Here H.D. continues her praise of poetry by insisting that “without thought” and “invention” “Sword” and all of its connotations would not have made it to the field of the possible in the first place. It is language and its creative uses which allow human beings to ponder on and develop dense concepts in their full complexity and convolution. Venturing to build—through language—new grammars and vocabularies to articulate the impossible and non-existent, human beings have produced themselves the contradictory notions of war and peace, and all the binary oppositions inextricably intertwined with—either originating from or leading to—these ideas. War and violence, hence, become possible through their manifestation in language, through their presence in the enunciative field of discourse. It makes only sense that poets and artists have to use the origin of trouble—language—to put an end to, deconstruct and dismantle the dangerous possibilities it opens up.
In these poems, however, H.D. does not only praise and privilege poetry and Word over the demeaning and shameful acts of aggression, bur rather strengthens her claim to the title of ‘Poetess’ as well. By raising the status and significance of poetry, H.D. subtly implies that it is poets who are most likely to preserve and pass on the most laudable, deserving, and worthwhile aspects of human inheritance. Along with bearing witness to the horrors of war, poets strive to hold on to the humanity that perseveres, that remains and endures in spite of the occasional dehumanizing calls to violence and hostility. This perception of poetry, I believe, is to be traced back to Sappho, who in her fragments writes: “The Muses granted me honor by the gift of their works” (Sappho 44). It is an honor, therefore, for the Poetess to be granted with the gift of poetic inspiration, for as Sappho writes in another poem to “The One Who Loved Not Poetry”:
Thou liest dead, and there will be no memory left behind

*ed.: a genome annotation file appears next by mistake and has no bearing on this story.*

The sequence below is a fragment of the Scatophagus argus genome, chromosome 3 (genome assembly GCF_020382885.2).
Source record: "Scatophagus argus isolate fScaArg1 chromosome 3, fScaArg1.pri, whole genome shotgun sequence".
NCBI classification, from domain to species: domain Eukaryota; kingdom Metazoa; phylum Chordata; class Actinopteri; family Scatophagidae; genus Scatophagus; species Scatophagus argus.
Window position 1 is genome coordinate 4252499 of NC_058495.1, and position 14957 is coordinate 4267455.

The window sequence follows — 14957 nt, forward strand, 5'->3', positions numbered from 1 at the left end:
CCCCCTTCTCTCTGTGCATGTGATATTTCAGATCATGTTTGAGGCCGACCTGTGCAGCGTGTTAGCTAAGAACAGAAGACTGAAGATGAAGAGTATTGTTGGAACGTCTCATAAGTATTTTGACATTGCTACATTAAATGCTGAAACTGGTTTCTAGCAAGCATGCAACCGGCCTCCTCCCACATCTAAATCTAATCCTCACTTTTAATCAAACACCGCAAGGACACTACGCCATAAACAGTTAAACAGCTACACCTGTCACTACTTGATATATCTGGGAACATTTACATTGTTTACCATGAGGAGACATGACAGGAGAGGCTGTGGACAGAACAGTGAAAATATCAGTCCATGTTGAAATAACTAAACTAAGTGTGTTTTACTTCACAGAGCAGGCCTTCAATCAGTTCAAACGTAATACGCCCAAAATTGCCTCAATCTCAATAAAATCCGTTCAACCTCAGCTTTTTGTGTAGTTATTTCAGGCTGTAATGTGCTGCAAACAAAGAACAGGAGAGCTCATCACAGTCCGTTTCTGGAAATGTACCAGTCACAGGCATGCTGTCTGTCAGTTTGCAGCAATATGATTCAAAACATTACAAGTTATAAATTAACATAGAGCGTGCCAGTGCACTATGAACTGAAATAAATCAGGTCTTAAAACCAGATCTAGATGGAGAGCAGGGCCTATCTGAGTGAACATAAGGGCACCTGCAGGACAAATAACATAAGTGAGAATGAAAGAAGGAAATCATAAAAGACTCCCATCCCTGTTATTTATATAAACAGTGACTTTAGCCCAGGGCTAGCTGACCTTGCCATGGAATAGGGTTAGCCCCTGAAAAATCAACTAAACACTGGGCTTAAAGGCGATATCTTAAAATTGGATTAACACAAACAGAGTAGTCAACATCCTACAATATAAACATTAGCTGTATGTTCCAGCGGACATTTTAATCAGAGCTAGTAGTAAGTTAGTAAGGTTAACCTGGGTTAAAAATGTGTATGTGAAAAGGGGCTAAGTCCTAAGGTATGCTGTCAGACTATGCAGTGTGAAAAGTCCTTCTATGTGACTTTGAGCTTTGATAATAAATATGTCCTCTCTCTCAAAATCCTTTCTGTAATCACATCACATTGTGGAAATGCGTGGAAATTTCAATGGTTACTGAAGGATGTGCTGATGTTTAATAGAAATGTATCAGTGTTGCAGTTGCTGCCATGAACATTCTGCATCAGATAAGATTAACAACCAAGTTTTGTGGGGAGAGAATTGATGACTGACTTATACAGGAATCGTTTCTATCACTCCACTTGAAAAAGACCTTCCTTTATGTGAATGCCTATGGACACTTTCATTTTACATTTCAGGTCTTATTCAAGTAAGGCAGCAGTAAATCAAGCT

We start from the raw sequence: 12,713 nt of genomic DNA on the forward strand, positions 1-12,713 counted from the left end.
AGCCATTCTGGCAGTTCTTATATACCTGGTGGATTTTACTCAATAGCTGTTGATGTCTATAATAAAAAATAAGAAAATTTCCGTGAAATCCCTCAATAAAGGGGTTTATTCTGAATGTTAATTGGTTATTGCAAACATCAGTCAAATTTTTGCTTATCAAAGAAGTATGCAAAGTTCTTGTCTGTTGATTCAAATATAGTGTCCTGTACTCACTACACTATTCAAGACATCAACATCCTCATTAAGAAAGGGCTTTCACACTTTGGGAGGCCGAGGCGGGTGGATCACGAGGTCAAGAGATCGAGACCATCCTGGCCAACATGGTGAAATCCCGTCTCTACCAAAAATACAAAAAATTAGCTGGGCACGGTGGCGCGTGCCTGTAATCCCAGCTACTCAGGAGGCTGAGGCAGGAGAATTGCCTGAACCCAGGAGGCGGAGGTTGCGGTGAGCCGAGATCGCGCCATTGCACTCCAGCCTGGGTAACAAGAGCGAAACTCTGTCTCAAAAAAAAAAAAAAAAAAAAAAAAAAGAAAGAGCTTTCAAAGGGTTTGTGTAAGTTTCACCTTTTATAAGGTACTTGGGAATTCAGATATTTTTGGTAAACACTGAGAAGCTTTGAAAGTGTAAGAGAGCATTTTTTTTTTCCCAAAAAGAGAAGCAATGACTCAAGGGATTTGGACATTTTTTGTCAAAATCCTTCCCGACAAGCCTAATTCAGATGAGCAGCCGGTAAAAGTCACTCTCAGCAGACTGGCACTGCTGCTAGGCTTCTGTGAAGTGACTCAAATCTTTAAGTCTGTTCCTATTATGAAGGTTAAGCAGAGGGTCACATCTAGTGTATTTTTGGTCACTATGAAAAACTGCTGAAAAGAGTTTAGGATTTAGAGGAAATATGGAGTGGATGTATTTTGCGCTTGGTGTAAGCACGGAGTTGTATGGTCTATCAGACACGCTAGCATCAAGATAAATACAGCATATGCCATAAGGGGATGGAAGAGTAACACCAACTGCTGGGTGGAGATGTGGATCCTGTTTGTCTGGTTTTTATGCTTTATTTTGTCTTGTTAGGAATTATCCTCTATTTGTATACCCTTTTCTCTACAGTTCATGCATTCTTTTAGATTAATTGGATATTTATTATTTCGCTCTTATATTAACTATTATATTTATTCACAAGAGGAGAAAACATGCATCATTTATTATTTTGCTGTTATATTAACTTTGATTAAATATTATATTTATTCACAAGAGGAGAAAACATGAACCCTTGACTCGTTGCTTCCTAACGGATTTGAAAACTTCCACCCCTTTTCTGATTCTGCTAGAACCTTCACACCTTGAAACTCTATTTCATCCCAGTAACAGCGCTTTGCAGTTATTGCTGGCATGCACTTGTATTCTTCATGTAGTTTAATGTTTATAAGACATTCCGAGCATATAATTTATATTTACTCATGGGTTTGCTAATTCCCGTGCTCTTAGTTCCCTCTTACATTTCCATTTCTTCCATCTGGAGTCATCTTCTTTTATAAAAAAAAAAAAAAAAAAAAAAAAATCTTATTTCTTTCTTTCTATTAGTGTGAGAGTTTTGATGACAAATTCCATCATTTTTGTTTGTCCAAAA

Of thee or thine in all the earth, for never didst thou bind
The roses of Pierian streams upon thy brow; thy doom
Is now to flit with unknown ghosts in cold and nameless gloom.
Sappho relates in this poem the poetic attempt to create sequences of words that remain and endure in time with memory, a perception of literature surprisingly modern. The one who does not love, and hence has no access to the world of literary and poetic creation is doomed to “flit with unknown ghosts in cold and nameless gloom.” The absence of Word, therefore, equals anonymity, namelessness and ruination, since the one who does not love poetry will “flit” for eternity “with ghosts” and shapeless apparitions. The poet for Sappho is the one who ventures into immortality, for his/her words, composed of only breath as they may be, endure. It is Word, as H.D. refers to poetry, that is invested with the capacity to cross all borders, be they temporally or geographically defined.
The Sapphic impact, however, on H.D.’s work extends far beyond the connections attempted and discussed here. H.D.’s profound interest in Greek dramaturgy and poetry, as well as her love for Greece, indicate a much deeper influence exerted by Sappho on H.D.’s modernist poetic imagination. From their insistence to establish themselves as female poets whose work is equivalent to and worth reading alongside that of men to their struggle to democratize and open up the art of the Word to new possibilities, both Sappho and H.D. have left their traces on the map of world literature, traces which deserve to be further explored in greater detail.
Gregory, Eileen. “Rose Cut in Rock: Sappho and H. D.'s ‘Sea Garden’” Contemporary Literature, vol. 27, no. 4, 1986, pp. 525-552.
Gubar, Susan. “Sapphistries.” Signs, vol. 10, 1984, pp. 43-62.
H.D. Trilogy: The Walls Do Not Fall, A Tribute to Angels, The Flowering of the Rod. New Directions, 1998.
Sappho. Sappho: A New Translation of the Complete Works. Editors Diane J. Rayor and André Lardinois, Cambridge University Press, 2014.
Sappho. “The One Who Loved Not Poetry.” Translated by Edwin Arnold, To One Who Loved Not Poetry, by Sappho, www.poetry-archive.com/s/to_one_who_loved_not_poetry.html.